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Find the tension in the cable and reactive forces at ground

  1. Aug 6, 2017 #1
    1. The problem statement, all variables and given/known data

    A 160-kg utility pole extends 12m above the ground. A horizontal force of 250 N acts at its top and the pole is held in the vertical position by a cable, as shown in the figure (I have attached the photo).

    1) draw a free-body diagram for the pole

    2) Determine the tension in the cable

    3) What are the reaction forces exerted at the lower end of the pole by the ground?

    2. Relevant equations

    net torque = 0

    net force = 0 (in x and y direction as well)

    3. The attempt at a solution

    a) The free body diagram:

    1. Weight acts downwards at the center of the pole
    2. Normal force acts upwards from the bottom of the pole
    3. Tension acts in the same direction of the rope (shown in diagram) pulling outwards
    4. The horizontal force applied (as shown in the diagram) acts in the same direction at the top
    5. The friction (however, I am not sure what direction the friction acts because I do not know the direction of motion if the pole tips?) Any suggestions?

    b) The tension is found by:

    I defined the axis of rotation (o) at the bottom of the pole --> Therefore, the torque by the normal force, friction, and weight is zero

    Thus, net torque = torque of horizontal force (Tf) - torque of tension (Tt) (with clockwise being negative)

    Therefore,

    Tf = r * F*sin (theta) --> Tf = 12 * 250 * sin (90) --> 3000 N*m
    Tt = r* F * sin(theta) --> Tt = 8 * T * sin 55

    net torque must equal zero for equilibrium --> Therefore,

    0 = 3000 N*m - (6.5532T)
    -3000 = -6.5532T
    T=458 N --> Is this math right/approach correct?

    c) The reactive forces at lower end of pole by ground is

    1. The force of friction (would it be kinetic friction?)
    I have no clue how to calculate this force...
    I know friction kinetic = uk * N
    I found N below, therefore --> kinetic friction = uK * (1.83*10^3)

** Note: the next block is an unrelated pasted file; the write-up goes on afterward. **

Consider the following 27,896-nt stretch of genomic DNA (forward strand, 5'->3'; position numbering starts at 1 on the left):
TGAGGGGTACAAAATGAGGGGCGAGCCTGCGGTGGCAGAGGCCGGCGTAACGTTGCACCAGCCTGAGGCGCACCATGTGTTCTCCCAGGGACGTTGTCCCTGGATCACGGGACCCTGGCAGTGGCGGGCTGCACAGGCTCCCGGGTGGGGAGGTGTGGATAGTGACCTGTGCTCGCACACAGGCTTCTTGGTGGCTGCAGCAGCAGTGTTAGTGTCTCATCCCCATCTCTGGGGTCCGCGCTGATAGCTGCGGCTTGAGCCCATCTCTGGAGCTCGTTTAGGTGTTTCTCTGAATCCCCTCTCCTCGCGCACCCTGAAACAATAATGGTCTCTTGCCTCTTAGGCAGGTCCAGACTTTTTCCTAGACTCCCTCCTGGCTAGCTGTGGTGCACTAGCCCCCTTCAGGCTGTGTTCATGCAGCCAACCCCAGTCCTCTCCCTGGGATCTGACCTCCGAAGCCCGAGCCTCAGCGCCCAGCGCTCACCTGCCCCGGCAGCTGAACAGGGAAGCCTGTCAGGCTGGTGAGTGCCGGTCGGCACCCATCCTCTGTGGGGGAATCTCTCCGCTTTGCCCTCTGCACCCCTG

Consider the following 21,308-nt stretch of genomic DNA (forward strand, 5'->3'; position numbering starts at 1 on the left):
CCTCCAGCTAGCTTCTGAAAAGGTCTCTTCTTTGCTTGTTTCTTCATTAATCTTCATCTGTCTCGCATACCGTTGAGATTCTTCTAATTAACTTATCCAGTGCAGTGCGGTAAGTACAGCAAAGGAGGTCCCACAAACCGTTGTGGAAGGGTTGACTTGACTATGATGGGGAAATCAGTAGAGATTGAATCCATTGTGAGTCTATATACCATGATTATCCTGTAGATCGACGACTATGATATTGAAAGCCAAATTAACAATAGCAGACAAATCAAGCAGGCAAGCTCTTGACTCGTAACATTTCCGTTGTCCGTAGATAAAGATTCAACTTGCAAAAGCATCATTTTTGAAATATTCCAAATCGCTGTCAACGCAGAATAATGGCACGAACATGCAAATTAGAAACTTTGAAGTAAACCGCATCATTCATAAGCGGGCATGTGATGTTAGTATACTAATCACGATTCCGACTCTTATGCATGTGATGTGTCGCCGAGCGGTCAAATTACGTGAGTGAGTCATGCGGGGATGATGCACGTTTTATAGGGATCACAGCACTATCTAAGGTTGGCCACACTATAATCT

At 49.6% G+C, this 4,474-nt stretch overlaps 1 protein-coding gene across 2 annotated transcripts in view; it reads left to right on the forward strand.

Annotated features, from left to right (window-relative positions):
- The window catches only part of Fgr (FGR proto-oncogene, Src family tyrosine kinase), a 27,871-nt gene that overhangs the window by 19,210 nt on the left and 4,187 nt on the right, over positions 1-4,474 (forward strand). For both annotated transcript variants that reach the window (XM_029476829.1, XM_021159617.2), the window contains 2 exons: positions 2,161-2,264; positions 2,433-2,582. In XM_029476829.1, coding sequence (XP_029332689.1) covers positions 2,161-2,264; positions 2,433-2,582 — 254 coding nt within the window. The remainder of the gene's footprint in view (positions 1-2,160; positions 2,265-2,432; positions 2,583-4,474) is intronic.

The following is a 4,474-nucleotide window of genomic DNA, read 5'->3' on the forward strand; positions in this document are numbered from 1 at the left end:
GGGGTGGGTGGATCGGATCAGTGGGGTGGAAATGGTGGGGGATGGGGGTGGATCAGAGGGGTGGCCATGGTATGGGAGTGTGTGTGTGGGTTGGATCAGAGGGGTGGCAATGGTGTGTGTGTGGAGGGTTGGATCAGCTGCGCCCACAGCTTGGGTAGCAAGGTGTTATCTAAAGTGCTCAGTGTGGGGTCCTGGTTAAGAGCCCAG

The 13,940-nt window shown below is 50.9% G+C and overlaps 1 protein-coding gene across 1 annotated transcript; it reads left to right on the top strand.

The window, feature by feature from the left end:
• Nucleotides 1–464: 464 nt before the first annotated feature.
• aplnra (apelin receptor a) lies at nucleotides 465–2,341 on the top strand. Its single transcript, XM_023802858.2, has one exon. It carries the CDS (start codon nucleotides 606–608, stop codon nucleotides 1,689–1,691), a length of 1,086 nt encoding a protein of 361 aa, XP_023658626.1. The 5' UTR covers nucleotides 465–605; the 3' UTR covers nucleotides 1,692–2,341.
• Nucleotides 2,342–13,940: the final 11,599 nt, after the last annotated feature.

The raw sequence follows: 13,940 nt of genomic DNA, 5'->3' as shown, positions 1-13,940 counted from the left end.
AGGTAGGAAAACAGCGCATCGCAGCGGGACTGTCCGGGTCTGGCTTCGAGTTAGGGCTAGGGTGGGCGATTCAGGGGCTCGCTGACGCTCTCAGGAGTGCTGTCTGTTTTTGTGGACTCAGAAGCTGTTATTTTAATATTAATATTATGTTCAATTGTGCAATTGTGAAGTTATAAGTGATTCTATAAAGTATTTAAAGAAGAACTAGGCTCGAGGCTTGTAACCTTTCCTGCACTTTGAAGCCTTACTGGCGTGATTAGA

How do I find uK?

    2. Normal force
    N = W + Ty (tension in y direction) --> N = mg + Tsin(theta) --> N = (160)(9.8)+458sin(35) --> N = 1.83 *10^3 N
     

    Attached Files:

  2. jcsd
  3. Aug 6, 2017 #2

    TSny

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    Homework Helper
    Gold Member

    The work that you've done so far looks good to me.

    The friction force is an unknown. So, you don't know its direction at the beginning. You can just assume a direction and set up your equations according to this assumption. If calculation yields a negative value for the force, then you know it is actually in the opposite direction of your initial choice.

    The friction would not be kinetic since the pole is presumably not sliding across the ground. In fact, the force is not necessary friction. The pole could be secured to the ground in some way. You can just call the force the "horizontal component of the reaction force from the ground". There is no need to worry about coefficients of friction.

    To find the horizontal component of the reaction force, use the same method as you did to find N.
     
  4. Aug 6, 2017 #3
    Thank you for your response. So the two forces are the normal force, which I found. Then the second would be the horizontal reactive force from the ground.

    Since I know the sum of the forces in the x direction must equal zero, then I can say (with the east direction positive):

    The horizontal reactive force of ground (f) + the tension in the x direction (Tx) - the horizontal applied force (F) = 0

    f + Tx - F = 0 where f is unknown, F = 250 N, and Tx = 458*sin(55)

    Thus,

    f + 458*sin(55) - 250 = 0
    f = -125.17

    So... since it is negative, it is in the opposite direction that I originally defined... Therefore, it is pointing to the left at the bottom of the pole?
     
  5. Aug 6, 2017 #4

    TSny

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    Homework Helper
    Gold Member

    Looks good. Yes, the horizontal reaction force on the pole is to the left.
     
  6. Aug 7, 2017 #5
    Thank you!
     
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